James E. G. Zetzel is Anthon Professor of the Latin Language and Literature, and has taught at Columbia for more than 25 years. His teaching regularly includes courses on the history of Latin literature and on individual authors or topics in the literature of the first century BCE as well as courses on ancient political theory and ancient law. He also regularly teaches in Contemporary Civilization, which he chaired for 4 years. His publications include two books on the history of Latin texts, a commentary on Cicero’s De re publica, and two volumes of translations of Cicero. Articles on Catullus, Horace, and Propertius have been reprinted in volumes of Oxford Readings in Classical Studies on those authors, and he has contributed to Cambridge Companions on Cicero and Virgil. He has also written about the literary history of the late Republic and Augustan periods, about Roman textual criticism and ancient forgeries, and about the appropriation of Greek culture in Ciceronian Rome. He edited Transactions of the American Philological Association from 1982 to 1986. He has been awarded research fellowships by the American Council of Learned Societies, the National Endowment for the Humanities, and the John Simon Guggenheim Foundation.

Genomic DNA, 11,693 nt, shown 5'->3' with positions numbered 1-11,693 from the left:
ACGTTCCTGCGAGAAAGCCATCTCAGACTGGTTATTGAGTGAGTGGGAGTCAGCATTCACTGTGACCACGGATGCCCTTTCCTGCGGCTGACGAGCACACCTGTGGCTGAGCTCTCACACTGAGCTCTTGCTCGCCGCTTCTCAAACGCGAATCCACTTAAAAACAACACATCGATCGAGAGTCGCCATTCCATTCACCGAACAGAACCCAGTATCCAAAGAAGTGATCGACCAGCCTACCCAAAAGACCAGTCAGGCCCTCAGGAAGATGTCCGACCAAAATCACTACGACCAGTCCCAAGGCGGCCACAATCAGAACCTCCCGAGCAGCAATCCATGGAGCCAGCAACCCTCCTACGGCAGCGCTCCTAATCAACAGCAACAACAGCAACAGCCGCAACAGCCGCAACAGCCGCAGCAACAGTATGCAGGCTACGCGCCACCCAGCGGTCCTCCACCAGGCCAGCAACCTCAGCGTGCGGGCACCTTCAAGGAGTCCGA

About the Speakers:
John Ma joined the Classics Department in 2015, after working at Corpus Christi College and the Faculty of Classics at Oxford for fifteen years. Before that, he worked in the Classics Department at Princeton (during which period he lived in New York). He received a B.A. (Literae Humaniores) and D.Phil. (Ancient History) from Oxford University. His main interests lie in the history of the ancient Greek world and its broader context (including the ancient near-east). Within Greek history, he is particularly interested in the handling of epigraphical and archaeological evidence, historical geography, and the complexities of the Hellenistic world. His research tries to combine philological attentiveness (especially in the case of Greek inscriptions), interpretive awareness (for literary but also documentary evidence), groundedness in materiality and concrete space, and a feeling for legal, social and economic realities.